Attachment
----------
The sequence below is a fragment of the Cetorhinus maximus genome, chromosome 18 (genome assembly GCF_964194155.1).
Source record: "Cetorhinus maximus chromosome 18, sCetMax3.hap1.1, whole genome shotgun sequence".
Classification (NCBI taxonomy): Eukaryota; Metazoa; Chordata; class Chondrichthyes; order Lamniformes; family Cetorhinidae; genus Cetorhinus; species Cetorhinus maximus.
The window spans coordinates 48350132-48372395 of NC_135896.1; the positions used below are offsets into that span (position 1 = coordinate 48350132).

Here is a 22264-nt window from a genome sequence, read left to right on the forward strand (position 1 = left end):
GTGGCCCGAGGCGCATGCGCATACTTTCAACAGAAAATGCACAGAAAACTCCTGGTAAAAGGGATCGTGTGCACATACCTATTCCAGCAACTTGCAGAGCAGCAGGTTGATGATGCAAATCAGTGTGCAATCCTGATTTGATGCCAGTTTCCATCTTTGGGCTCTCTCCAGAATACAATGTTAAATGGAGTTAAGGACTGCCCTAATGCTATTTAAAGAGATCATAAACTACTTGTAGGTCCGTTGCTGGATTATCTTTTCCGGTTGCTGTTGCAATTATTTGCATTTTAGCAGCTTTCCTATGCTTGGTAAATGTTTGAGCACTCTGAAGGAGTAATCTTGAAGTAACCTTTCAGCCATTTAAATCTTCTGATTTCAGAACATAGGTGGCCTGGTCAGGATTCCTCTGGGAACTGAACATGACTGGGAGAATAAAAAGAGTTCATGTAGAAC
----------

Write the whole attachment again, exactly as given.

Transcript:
The sequence below is a fragment of the Cetorhinus maximus genome, chromosome 18 (genome assembly GCF_964194155.1).
Source record: "Cetorhinus maximus chromosome 18, sCetMax3.hap1.1, whole genome shotgun sequence".
Classification (NCBI taxonomy): Eukaryota; Metazoa; Chordata; class Chondrichthyes; order Lamniformes; family Cetorhinidae; genus Cetorhinus; species Cetorhinus maximus.
The window spans coordinates 48350132-48372395 of NC_135896.1; the positions used below are offsets into that span (position 1 = coordinate 48350132).

Here is a 22264-nt window from a genome sequence, read left to right on the forward strand (position 1 = left end):
GTGGCCCGAGGCGCATGCGCATACTTTCAACAGAAAATGCACAGAAAACTCCTGGTAAAAGGGATCGTGTGCACATACCTATTCCAGCAACTTGCAGAGCAGCAGGTTGATGATGCAAATCAGTGTGCAATCCTGATTTGATGCCAGTTTCCATCTTTGGGCTCTCTCCAGAATACAATGTTAAATGGAGTTAAGGACTGCCCTAATGCTATTTAAAGAGATCATAAACTACTTGTAGGTCCGTTGCTGGATTATCTTTTCCGGTTGCTGTTGCAATTATTTGCATTTTAGCAGCTTTCCTATGCTTGGTAAATGTTTGAGCACTCTGAAGGAGTAATCTTGAAGTAACCTTTCAGCCATTTAAATCTTCTGATTTCAGAACATAGGTGGCCTGGTCAGGATTCCTCTGGGAACTGAACATGACTGGGAGAATAAAAAGAGTTCATGTAGAAC